As a top-notch worrier, the niggly things I waste time thinking about are many and varied. From being scared of flying (I’m a control freak so naturally assume I could probably pilot a plane better than, erm, a Pilot) to fretting about the wrinkles that have suddenly appeared all over my face (probably from all my plane-related worries). Yep, I spend much longer than I should on negative thoughts, and my fears seem to have multiplied exponentially since I became a parent, if this is possible.
For one, I have a crazy fear of dying and leaving my kids mother-less. Even writing it down in black and white is enough to make me feel upset: I can’t bear the thought of not being on the planet to help them grow up.
There’s something about motherhood and the subsequent responsibility of loving your offspring more than life itself that makes you incredibly aware of your own mortality, and from chats with my mum friends I know I’m not the only one to fret about this. My fears range from silly irrational thoughts I have in the middle of the night when I should be sleeping – who would wash the children’s school uniforms and keep track of after-school snack requirements (Yoyos for Elfie, Raisins for Hux) if I wasn’t around? – to the big worries I had around my recent operation.
Seriously, I’ve never known anything like it. I was terrified, absolutely terrified, of my General Anaesthetic.
My rational mind knew that people happily survive anaesthetics every day, but the moment my surgeon handed me a leaflet saying that one in 13,000 people die on the operating table I was frozen in fear. The nurse stroked my hand and explained this takes into account all demographics – the old and very ill who will skew the figures, as well as otherwise healthy young(ish) people like me – and it really wasn’t anything to be concerned about. But I couldn’t help but have these worries play on my mind when I got home that evening.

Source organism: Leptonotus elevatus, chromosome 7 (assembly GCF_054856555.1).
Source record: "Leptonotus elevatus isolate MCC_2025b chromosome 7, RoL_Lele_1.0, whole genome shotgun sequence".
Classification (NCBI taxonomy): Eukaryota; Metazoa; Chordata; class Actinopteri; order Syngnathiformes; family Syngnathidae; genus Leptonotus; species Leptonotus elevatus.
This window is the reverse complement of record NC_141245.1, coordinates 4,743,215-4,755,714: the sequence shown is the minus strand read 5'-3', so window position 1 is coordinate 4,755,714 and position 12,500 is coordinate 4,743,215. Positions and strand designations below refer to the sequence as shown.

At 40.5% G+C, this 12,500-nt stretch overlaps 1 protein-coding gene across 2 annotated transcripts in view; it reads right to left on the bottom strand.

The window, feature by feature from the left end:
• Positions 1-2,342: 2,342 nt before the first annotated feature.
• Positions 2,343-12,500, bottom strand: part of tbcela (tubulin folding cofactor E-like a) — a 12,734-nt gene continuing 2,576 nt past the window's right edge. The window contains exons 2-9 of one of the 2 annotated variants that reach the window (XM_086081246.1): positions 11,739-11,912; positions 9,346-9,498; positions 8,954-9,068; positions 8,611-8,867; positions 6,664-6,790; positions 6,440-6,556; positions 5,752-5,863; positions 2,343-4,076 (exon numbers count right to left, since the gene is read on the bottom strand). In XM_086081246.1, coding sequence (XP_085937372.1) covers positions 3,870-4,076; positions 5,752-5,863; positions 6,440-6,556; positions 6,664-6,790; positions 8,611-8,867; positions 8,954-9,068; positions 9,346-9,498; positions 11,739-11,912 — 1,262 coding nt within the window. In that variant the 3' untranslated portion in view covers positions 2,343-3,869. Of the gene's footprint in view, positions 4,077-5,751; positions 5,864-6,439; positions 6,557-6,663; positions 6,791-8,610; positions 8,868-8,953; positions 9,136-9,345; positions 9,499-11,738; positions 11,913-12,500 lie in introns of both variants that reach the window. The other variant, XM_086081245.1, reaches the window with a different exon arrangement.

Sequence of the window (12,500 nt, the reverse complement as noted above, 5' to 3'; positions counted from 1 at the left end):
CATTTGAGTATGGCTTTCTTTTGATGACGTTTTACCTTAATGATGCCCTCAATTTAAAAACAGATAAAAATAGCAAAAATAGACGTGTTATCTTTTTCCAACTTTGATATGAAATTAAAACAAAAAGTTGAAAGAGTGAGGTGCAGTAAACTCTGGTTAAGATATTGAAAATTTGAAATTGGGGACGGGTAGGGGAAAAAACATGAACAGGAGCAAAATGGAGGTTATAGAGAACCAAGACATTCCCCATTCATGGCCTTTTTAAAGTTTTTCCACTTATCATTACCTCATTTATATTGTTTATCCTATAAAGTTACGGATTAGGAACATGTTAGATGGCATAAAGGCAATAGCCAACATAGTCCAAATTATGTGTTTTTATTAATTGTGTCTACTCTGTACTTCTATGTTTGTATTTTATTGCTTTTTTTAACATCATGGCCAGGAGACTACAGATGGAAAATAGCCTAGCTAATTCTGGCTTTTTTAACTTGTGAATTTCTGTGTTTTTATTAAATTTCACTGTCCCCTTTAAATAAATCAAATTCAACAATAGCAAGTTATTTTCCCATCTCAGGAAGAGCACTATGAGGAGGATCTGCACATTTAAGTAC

Two weeks later I woke up from my anaesthetic feeling sick and sore but blissfully alive, and with a new appreciation for my health and my life. I used the relief I felt to propel myself to sort out a few things I’d neglected recently: I arranged the life insurance I’d been putting off and had a very long think about all the things I wanted to achieve in 2018. I wondered if my being afraid of dying early was the root of my often-felt imposter syndrome, thinking of all the times it has held me back from doing things I could have been really successful at.
I’m not alone in living a life punctuated by fears. Recent research by AXA PPP Healthcare has shown that as a population we have a number of worries keeping us awake at night: only yesterday was I tossing and turning with crazy work worries running through my head. I know spending brain energy on these thoughts is a waste of time, and yet I can’t seem to help myself.
This year, AXA PPP Healthcare want to help you Own Your Fears. They believe that, rather than be a negative force on our lives, our fears should be seen in a positive light and we should use them to harness our future and push on in positivity. Too often the media portrays our fears as being something needed to be fought or combatted, whereas really they should be tools to help us grow and become stronger.
I really want to embrace this process to help me take 2018 by the horns, executing plans and dreams I’ve had for the last few years, bulldozing my worries and leaving my dark thoughts where they belong: in the past. To do this I’m going to consult experts and AXA PPP services to work through why I feel so scared sometimes, utilising their knowledge and expertise to equip myself with the tools I need to live a happier, less fearful life.
I’ll be checking in on my progress here every month, giving you an update of how we can conquer what keeps us awake at night together. I can’t wait to get cracking!
What do you fear? Do you fancy joining in and living our best 2018?
Thank you to AXA PPP for working with MTT!